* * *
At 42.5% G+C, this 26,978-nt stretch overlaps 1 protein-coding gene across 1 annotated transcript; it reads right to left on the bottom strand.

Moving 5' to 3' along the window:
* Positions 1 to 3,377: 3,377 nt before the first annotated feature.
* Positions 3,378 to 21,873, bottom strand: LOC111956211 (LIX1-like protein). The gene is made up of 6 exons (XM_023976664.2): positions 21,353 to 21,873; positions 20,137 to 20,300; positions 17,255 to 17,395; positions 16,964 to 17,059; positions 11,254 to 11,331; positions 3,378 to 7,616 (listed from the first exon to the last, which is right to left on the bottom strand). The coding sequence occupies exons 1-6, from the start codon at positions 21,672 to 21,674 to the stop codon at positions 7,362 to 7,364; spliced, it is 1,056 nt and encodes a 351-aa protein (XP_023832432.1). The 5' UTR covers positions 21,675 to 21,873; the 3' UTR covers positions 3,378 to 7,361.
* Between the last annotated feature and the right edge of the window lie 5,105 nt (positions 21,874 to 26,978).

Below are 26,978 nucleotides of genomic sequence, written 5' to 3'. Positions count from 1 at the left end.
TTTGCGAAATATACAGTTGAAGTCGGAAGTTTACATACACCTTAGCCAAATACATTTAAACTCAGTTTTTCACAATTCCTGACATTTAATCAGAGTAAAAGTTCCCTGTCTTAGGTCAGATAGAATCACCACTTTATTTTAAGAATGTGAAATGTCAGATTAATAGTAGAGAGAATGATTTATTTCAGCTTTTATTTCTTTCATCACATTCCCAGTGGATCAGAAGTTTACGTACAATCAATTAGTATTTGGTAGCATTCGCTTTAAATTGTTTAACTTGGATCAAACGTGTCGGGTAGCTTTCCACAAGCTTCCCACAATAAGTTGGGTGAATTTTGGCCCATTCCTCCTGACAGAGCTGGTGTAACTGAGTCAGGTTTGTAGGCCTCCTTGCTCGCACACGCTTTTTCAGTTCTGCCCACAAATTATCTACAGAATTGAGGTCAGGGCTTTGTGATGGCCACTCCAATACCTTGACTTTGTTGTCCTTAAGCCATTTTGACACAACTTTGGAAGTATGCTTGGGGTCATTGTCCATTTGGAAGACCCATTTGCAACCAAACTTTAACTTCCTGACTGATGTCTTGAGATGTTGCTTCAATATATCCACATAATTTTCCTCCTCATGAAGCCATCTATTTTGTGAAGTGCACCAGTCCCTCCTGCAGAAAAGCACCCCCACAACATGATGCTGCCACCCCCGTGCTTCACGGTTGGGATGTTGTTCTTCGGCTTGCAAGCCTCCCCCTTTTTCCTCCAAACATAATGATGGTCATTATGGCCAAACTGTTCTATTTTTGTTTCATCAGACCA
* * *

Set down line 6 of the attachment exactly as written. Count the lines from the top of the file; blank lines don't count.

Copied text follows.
Below are 26,978 nucleotides of genomic sequence, written 5' to 3'. Positions count from 1 at the left end.